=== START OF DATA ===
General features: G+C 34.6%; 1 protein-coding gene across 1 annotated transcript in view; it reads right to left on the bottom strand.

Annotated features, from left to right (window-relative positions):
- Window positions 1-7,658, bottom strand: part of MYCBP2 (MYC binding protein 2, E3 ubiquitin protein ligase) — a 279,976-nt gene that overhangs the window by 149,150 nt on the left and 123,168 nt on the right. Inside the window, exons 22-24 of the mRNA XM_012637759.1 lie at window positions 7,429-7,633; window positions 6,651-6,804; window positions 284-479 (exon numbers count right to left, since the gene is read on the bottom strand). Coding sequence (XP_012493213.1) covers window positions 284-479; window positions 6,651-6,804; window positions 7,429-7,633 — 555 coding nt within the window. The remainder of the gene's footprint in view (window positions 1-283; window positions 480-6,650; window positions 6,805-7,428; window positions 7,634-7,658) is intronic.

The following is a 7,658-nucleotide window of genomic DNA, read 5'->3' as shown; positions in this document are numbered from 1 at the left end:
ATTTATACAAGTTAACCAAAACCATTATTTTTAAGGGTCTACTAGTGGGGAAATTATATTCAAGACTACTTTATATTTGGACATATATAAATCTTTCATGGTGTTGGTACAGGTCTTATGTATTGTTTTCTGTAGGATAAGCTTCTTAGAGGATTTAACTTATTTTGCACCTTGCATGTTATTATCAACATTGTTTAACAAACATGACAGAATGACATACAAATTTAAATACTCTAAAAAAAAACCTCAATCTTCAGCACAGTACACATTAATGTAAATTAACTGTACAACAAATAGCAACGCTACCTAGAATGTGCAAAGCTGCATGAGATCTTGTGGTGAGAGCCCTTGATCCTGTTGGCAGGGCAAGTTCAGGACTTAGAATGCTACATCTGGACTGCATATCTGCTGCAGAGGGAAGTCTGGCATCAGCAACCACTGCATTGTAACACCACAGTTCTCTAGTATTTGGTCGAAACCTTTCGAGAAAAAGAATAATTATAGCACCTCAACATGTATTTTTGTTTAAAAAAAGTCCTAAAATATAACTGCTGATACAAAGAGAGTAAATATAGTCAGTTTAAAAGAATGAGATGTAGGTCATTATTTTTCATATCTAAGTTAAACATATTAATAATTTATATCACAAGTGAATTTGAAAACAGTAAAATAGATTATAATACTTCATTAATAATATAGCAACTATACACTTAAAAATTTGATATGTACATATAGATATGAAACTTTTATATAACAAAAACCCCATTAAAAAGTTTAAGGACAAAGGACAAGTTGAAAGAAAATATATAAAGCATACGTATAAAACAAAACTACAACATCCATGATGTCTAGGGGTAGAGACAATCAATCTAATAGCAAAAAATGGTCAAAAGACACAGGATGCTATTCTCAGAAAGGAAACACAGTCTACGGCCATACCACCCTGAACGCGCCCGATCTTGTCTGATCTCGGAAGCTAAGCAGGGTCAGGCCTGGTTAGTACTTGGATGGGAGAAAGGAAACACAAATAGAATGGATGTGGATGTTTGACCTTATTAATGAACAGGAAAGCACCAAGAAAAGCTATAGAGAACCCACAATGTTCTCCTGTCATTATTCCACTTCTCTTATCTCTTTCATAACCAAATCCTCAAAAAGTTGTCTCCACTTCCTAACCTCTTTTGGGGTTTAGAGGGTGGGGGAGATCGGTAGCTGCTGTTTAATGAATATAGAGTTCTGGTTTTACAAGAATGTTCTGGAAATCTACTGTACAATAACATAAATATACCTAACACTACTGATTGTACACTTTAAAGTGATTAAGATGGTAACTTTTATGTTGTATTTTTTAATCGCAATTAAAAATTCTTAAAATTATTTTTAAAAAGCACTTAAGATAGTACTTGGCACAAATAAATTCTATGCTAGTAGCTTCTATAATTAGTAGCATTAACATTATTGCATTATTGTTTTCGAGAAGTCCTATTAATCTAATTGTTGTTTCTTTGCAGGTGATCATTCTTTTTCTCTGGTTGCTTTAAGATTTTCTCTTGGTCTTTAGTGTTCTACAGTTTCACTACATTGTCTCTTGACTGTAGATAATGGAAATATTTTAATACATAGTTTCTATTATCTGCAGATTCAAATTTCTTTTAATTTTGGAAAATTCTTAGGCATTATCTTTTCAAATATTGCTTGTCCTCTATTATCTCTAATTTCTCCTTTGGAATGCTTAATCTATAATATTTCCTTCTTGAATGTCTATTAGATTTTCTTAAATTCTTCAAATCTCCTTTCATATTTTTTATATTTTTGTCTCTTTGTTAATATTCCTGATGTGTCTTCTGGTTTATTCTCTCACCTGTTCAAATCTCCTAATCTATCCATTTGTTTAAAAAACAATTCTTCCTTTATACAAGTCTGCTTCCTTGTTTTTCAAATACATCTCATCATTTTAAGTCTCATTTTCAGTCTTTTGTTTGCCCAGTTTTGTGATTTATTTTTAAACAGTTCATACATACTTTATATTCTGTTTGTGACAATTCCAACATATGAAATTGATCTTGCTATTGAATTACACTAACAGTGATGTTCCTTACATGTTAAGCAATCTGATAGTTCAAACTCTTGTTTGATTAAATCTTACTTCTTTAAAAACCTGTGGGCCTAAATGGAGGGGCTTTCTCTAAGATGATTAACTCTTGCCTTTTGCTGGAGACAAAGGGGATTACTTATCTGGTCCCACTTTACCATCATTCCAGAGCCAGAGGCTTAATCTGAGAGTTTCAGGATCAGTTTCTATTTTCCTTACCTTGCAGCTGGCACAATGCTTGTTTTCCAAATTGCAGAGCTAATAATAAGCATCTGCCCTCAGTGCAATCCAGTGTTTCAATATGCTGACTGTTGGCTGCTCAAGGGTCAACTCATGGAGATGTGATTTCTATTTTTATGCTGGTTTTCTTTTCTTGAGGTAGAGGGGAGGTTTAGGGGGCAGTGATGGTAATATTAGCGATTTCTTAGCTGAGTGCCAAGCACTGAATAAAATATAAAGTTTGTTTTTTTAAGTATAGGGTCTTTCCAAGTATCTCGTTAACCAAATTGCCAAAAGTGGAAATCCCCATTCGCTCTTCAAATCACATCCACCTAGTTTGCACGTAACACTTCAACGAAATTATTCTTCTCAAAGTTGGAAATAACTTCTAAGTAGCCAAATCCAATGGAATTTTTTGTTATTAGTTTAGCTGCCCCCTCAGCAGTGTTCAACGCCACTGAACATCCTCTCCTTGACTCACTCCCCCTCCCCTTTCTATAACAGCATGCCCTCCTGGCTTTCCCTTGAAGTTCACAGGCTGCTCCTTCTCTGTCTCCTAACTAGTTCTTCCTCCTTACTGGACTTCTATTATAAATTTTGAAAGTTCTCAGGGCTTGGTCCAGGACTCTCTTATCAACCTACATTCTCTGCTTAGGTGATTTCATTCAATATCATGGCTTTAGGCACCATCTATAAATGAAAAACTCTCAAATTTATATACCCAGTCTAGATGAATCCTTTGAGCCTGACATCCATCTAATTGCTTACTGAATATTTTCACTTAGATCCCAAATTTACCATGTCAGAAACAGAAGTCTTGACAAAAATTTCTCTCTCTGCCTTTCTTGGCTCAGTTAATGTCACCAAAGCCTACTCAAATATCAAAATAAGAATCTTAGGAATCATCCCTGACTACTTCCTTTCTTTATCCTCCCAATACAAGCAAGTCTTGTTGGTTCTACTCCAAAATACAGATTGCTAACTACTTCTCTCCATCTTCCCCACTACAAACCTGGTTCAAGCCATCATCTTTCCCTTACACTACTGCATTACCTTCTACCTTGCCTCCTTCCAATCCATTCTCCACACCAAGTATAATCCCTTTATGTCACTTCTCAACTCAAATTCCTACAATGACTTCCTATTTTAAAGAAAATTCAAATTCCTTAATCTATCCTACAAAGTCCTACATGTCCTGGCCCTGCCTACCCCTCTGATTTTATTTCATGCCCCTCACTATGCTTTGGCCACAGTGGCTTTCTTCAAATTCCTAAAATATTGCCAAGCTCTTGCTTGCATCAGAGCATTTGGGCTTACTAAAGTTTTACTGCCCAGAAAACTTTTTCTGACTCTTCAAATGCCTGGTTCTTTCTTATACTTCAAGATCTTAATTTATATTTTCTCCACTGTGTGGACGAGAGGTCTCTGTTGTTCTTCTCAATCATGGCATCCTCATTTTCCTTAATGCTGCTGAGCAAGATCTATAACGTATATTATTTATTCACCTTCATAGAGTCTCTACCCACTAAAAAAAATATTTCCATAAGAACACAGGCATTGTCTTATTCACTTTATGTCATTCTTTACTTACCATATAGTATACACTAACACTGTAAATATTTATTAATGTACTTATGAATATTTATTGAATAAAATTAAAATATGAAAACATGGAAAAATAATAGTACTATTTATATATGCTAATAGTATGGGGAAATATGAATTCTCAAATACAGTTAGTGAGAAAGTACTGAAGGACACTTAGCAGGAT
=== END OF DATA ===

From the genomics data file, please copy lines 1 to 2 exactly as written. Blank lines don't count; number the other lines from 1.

General features: G+C 34.6%; 1 protein-coding gene across 1 annotated transcript in view; it reads right to left on the bottom strand.

Annotated features, from left to right (window-relative positions):